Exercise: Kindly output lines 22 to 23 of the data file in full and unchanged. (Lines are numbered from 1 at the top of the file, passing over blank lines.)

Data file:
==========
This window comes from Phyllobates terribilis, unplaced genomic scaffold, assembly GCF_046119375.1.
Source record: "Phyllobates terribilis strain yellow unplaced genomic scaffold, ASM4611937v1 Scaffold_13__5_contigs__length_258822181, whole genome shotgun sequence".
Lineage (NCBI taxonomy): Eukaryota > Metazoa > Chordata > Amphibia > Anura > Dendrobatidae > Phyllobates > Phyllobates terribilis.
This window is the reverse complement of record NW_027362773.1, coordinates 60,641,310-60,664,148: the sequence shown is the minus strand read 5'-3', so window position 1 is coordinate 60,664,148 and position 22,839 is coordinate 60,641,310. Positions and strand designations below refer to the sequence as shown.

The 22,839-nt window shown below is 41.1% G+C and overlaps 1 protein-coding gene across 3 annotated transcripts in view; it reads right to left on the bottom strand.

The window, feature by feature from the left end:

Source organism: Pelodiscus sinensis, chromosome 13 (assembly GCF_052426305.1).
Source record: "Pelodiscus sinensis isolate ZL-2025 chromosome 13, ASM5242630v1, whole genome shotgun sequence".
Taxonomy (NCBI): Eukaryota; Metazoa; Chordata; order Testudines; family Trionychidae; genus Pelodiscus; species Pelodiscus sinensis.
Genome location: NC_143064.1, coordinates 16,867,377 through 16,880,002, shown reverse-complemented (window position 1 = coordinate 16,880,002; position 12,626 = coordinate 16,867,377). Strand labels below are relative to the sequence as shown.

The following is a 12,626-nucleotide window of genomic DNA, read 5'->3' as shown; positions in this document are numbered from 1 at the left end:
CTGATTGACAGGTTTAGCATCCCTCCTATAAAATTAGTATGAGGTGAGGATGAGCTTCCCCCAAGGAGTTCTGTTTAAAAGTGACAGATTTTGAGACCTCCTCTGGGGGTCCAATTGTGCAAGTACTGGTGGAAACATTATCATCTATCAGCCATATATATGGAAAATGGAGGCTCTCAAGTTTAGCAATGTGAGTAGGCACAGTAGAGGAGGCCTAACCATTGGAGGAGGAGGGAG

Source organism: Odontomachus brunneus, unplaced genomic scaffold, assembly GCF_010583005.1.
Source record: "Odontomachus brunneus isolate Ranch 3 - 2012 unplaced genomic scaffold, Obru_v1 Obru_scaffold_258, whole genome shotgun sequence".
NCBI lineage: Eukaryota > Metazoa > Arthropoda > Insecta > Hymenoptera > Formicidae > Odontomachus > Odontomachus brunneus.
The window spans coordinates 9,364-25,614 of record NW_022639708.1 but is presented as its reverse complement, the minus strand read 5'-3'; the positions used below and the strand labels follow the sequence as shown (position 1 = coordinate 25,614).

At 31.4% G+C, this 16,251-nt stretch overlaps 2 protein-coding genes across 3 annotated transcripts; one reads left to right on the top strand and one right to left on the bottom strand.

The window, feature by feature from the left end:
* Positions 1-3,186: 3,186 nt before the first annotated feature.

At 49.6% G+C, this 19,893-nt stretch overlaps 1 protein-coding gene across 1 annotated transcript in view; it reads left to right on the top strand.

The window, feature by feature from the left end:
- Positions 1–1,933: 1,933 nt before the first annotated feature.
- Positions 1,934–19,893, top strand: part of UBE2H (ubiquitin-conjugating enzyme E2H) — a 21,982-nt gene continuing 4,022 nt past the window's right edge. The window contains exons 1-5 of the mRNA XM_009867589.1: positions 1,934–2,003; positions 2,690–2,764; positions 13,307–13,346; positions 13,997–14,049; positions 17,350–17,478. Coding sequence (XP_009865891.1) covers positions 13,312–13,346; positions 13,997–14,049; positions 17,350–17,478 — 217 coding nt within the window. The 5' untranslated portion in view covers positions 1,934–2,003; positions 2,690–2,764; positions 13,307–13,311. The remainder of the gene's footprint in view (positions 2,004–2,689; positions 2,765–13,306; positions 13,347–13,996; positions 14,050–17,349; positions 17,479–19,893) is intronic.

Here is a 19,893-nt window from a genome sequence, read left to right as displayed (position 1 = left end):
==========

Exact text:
- Positions 1–1,933: 1,933 nt before the first annotated feature.
- Positions 1,934–19,893, top strand: part of UBE2H (ubiquitin-conjugating enzyme E2H) — a 21,982-nt gene continuing 4,022 nt past the window's right edge. The window contains exons 1-5 of the mRNA XM_009867589.1: positions 1,934–2,003; positions 2,690–2,764; positions 13,307–13,346; positions 13,997–14,049; positions 17,350–17,478. Coding sequence (XP_009865891.1) covers positions 13,312–13,346; positions 13,997–14,049; positions 17,350–17,478 — 217 coding nt within the window. The 5' untranslated portion in view covers positions 1,934–2,003; positions 2,690–2,764; positions 13,307–13,311. The remainder of the gene's footprint in view (positions 2,004–2,689; positions 2,765–13,306; positions 13,347–13,996; positions 14,050–17,349; positions 17,479–19,893) is intronic.